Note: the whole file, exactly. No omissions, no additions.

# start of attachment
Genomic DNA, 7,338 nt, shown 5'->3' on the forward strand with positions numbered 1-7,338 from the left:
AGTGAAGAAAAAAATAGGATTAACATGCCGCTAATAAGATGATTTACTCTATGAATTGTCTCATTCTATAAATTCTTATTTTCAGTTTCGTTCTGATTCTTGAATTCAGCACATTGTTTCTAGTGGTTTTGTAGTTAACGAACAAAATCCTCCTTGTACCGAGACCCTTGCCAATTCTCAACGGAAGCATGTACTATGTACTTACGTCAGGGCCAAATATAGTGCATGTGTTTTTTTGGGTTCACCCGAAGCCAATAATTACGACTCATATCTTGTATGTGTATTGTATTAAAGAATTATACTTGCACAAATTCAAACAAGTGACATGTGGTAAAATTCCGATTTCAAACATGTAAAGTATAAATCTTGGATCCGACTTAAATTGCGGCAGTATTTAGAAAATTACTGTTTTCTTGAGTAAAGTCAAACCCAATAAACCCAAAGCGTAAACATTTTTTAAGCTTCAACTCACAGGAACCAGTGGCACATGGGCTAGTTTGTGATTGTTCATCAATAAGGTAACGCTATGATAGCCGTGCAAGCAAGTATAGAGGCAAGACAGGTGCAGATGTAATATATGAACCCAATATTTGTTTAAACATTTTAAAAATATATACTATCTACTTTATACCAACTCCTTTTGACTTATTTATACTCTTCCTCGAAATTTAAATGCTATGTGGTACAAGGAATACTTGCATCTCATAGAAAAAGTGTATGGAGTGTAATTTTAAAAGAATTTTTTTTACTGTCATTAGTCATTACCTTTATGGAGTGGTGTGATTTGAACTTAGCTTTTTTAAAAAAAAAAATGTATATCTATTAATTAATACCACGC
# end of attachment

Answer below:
Genomic DNA, 7,338 nt, shown 5'->3' on the forward strand with positions numbered 1-7,338 from the left:
AGTGAAGAAAAAAATAGGATTAACATGCCGCTAATAAGATGATTTACTCTATGAATTGTCTCATTCTATAAATTCTTATTTTCAGTTTCGTTCTGATTCTTGAATTCAGCACATTGTTTCTAGTGGTTTTGTAGTTAACGAACAAAATCCTCCTTGTACCGAGACCCTTGCCAATTCTCAACGGAAGCATGTACTATGTACTTACGTCAGGGCCAAATATAGTGCATGTGTTTTTTTGGGTTCACCCGAAGCCAATAATTACGACTCATATCTTGTATGTGTATTGTATTAAAGAATTATACTTGCACAAATTCAAACAAGTGACATGTGGTAAAATTCCGATTTCAAACATGTAAAGTATAAATCTTGGATCCGACTTAAATTGCGGCAGTATTTAGAAAATTACTGTTTTCTTGAGTAAAGTCAAACCCAATAAACCCAAAGCGTAAACATTTTTTAAGCTTCAACTCACAGGAACCAGTGGCACATGGGCTAGTTTGTGATTGTTCATCAATAAGGTAACGCTATGATAGCCGTGCAAGCAAGTATAGAGGCAAGACAGGTGCAGATGTAATATATGAACCCAATATTTGTTTAAACATTTTAAAAATATATACTATCTACTTTATACCAACTCCTTTTGACTTATTTATACTCTTCCTCGAAATTTAAATGCTATGTGGTACAAGGAATACTTGCATCTCATAGAAAAAGTGTATGGAGTGTAATTTTAAAAGAATTTTTTTTACTGTCATTAGTCATTACCTTTATGGAGTGGTGTGATTTGAACTTAGCTTTTTTAAAAAAAAAAATGTATATCTATTAATTAATACCACGC